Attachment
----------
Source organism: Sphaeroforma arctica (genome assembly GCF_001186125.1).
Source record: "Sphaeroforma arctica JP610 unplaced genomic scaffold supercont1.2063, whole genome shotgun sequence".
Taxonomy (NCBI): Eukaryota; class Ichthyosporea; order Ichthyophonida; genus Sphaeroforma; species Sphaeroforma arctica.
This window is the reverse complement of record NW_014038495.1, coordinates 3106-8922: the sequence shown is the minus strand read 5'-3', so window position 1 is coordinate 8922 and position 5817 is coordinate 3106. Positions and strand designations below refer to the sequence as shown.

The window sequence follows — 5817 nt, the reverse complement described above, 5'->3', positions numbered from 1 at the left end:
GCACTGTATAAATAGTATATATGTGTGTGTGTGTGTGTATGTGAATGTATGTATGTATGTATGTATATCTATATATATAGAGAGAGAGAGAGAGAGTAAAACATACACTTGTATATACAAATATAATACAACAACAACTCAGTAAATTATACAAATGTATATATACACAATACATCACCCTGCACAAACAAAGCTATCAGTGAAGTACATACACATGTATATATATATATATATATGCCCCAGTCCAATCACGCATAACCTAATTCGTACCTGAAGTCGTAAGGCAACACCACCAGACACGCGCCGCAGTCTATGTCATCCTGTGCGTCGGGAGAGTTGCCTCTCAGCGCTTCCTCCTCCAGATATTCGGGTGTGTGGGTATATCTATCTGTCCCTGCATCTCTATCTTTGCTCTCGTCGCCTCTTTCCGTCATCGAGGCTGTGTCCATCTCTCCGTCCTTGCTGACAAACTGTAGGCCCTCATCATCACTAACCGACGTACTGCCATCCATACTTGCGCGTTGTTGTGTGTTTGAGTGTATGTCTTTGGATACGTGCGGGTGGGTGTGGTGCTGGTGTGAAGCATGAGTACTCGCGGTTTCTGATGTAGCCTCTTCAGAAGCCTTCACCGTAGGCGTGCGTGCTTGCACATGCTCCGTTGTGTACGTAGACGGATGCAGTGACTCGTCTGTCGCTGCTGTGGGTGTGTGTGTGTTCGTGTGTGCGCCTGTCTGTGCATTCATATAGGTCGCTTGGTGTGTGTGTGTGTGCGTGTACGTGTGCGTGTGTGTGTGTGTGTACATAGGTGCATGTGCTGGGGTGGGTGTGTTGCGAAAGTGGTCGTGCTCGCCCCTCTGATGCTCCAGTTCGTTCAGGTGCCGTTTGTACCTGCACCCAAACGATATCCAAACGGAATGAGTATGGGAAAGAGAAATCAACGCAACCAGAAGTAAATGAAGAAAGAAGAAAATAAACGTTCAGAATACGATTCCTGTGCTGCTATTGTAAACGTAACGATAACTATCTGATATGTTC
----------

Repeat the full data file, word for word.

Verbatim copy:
Source organism: Sphaeroforma arctica (genome assembly GCF_001186125.1).
Source record: "Sphaeroforma arctica JP610 unplaced genomic scaffold supercont1.2063, whole genome shotgun sequence".
Taxonomy (NCBI): Eukaryota; class Ichthyosporea; order Ichthyophonida; genus Sphaeroforma; species Sphaeroforma arctica.
This window is the reverse complement of record NW_014038495.1, coordinates 3106-8922: the sequence shown is the minus strand read 5'-3', so window position 1 is coordinate 8922 and position 5817 is coordinate 3106. Positions and strand designations below refer to the sequence as shown.

The window sequence follows — 5817 nt, the reverse complement described above, 5'->3', positions numbered from 1 at the left end:
GCACTGTATAAATAGTATATATGTGTGTGTGTGTGTGTATGTGAATGTATGTATGTATGTATGTATATCTATATATATAGAGAGAGAGAGAGAGAGTAAAACATACACTTGTATATACAAATATAATACAACAACAACTCAGTAAATTATACAAATGTATATATACACAATACATCACCCTGCACAAACAAAGCTATCAGTGAAGTACATACACATGTATATATATATATATATATGCCCCAGTCCAATCACGCATAACCTAATTCGTACCTGAAGTCGTAAGGCAACACCACCAGACACGCGCCGCAGTCTATGTCATCCTGTGCGTCGGGAGAGTTGCCTCTCAGCGCTTCCTCCTCCAGATATTCGGGTGTGTGGGTATATCTATCTGTCCCTGCATCTCTATCTTTGCTCTCGTCGCCTCTTTCCGTCATCGAGGCTGTGTCCATCTCTCCGTCCTTGCTGACAAACTGTAGGCCCTCATCATCACTAACCGACGTACTGCCATCCATACTTGCGCGTTGTTGTGTGTTTGAGTGTATGTCTTTGGATACGTGCGGGTGGGTGTGGTGCTGGTGTGAAGCATGAGTACTCGCGGTTTCTGATGTAGCCTCTTCAGAAGCCTTCACCGTAGGCGTGCGTGCTTGCACATGCTCCGTTGTGTACGTAGACGGATGCAGTGACTCGTCTGTCGCTGCTGTGGGTGTGTGTGTGTTCGTGTGTGCGCCTGTCTGTGCATTCATATAGGTCGCTTGGTGTGTGTGTGTGTGCGTGTACGTGTGCGTGTGTGTGTGTGTGTACATAGGTGCATGTGCTGGGGTGGGTGTGTTGCGAAAGTGGTCGTGCTCGCCCCTCTGATGCTCCAGTTCGTTCAGGTGCCGTTTGTACCTGCACCCAAACGATATCCAAACGGAATGAGTATGGGAAAGAGAAATCAACGCAACCAGAAGTAAATGAAGAAAGAAGAAAATAAACGTTCAGAATACGATTCCTGTGCTGCTATTGTAAACGTAACGATAACTATCTGATATGTTC